As I have written many times before, your application’s configuration should be strongly typed and validated that it loads correctly at startup.

This means not only that the source values (typically all represented as strings) can be converted to the target types (int, Uri, TimeSpan etc) but that the values are semantically valid too.

For example, if you have a web.config file with the following AppSetting, and a configuration class to go with it:

    <add key="Timeout" value="20" />
public class Configuration
    public TimeSpan Timeout { get; private set; }

We can now load the configuration using Stronk (or Microsoft.Extensions.Configuration if you’re on dotnet core), and inspect the contents of the Timeout property:

var config = new StronkConfig().Build<Configuration>();

Console.WriteLine(config.Timeout); // 20 days, 0 hours, 0 minutes, 0 seconds

Oops. A timeout of 20 days is probably a little on the high side! The reason this happened is that to parse the string value we use TimeSpan.Parse(value), which will interpret it as days if no other units are specified.

How to validate?

There are several ways we could go about fixing this, from changing to use TimeSpan.ParseExact, but then we need to provide the format string from somewhere, or force people to use Stronk’s own decision on format strings.

Instead, we can just write some validation logic ourselves. If it is a simple configuration, then writing a few statements inline is probably fine:

var config = new StronkConfig()
    .Validate.Using<Configuration>(c =>
        if (c.Timeout < TimeSpan.FromSeconds(60) && c.Timeout > TimeSpan.Zero)
            throw new ArgumentOutOfRangeException(nameof(c.Timeout), $"Must be greater than 0, and less than 1 minute");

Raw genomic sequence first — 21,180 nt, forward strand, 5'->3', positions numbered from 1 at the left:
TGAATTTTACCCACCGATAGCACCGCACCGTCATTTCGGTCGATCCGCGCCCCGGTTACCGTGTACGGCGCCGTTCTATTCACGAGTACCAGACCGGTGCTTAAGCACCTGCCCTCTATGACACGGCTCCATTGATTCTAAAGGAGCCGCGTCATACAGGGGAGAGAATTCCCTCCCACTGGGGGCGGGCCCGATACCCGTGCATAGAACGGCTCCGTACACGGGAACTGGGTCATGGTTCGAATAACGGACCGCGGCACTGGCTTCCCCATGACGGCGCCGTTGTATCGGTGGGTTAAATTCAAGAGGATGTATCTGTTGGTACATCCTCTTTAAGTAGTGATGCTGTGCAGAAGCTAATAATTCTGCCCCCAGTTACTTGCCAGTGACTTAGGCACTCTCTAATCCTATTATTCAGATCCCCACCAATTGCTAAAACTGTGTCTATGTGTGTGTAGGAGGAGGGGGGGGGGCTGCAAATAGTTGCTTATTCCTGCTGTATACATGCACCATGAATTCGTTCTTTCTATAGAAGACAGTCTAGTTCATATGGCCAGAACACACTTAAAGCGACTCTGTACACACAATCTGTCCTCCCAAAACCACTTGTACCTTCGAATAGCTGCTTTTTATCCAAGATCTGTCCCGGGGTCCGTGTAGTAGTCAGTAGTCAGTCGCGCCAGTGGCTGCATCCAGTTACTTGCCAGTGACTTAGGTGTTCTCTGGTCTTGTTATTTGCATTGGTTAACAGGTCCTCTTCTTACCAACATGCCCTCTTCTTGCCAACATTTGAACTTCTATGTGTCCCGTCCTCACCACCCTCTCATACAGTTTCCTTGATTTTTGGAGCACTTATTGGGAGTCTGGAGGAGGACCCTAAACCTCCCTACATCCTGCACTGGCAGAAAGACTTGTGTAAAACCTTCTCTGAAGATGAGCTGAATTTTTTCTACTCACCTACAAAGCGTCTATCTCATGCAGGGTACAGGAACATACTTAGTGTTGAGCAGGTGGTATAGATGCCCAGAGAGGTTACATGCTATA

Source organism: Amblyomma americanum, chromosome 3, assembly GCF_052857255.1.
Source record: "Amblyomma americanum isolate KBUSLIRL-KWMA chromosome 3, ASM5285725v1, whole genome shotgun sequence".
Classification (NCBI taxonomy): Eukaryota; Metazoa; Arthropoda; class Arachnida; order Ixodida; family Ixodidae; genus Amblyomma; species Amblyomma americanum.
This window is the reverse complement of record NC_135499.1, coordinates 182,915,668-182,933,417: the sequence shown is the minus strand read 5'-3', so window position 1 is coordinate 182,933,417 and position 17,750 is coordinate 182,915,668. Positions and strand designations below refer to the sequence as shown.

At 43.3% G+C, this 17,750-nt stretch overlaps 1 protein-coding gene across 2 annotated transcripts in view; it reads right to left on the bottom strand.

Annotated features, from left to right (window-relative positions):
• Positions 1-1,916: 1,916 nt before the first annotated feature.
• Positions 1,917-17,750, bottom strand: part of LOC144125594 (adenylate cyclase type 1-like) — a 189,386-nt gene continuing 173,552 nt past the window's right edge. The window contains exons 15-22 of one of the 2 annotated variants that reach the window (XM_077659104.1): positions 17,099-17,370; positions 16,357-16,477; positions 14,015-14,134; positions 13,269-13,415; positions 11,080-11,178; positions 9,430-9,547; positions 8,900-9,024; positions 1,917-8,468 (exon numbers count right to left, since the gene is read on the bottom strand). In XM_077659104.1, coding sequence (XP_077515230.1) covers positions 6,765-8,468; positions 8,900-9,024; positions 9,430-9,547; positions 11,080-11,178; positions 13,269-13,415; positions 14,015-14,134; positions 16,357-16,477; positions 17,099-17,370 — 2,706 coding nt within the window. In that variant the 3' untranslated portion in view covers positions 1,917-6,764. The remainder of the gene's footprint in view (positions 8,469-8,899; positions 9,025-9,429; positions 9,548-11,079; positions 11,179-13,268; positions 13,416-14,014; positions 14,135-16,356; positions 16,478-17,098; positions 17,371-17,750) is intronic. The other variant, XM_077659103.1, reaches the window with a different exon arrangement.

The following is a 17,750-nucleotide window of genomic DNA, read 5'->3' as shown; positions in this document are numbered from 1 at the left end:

But we can make it much clearer by using a validation library such as FluentValidation, to do the validation:

var config = new StronkConfig()
    .Validate.Using<Configuration>(c => new ConfigurationValidator().ValidateAndThrow(c))
public class ConfigurationValidator : AbstractValidator<Configuration>
    private static readonly HashSet<string> ValidHosts = new HashSet<string>(
        new[] { "localhost", "internal" },

    public ConfigurationValidator()
        RuleFor(x => x.Timeout)

        RuleFor(x => x.Callback)
            .Must(url => url.Scheme == Uri.UriSchemeHttps)
            .Must(url => ValidHosts.Contains(url.Host));

Here, not only are we checking the Timeout is in a valid range, but that our Callback is HTTPS and that it is going to a domain on an Allow-List.

What should I validate?

Everything? If you have properties controlling the number of threads an application uses, probably checking it’s a positive number, and less than x * Environment.ProcessorCount (for some value of x) is probably a good idea.

If you are specifying callback URLs in the config file, checking they are in the right domain/scheme would be a good idea (e.g. must be https, must be in a domain allow-list).

How do you check your configuration isn’t going to bite you when an assumption turns out to be wrong?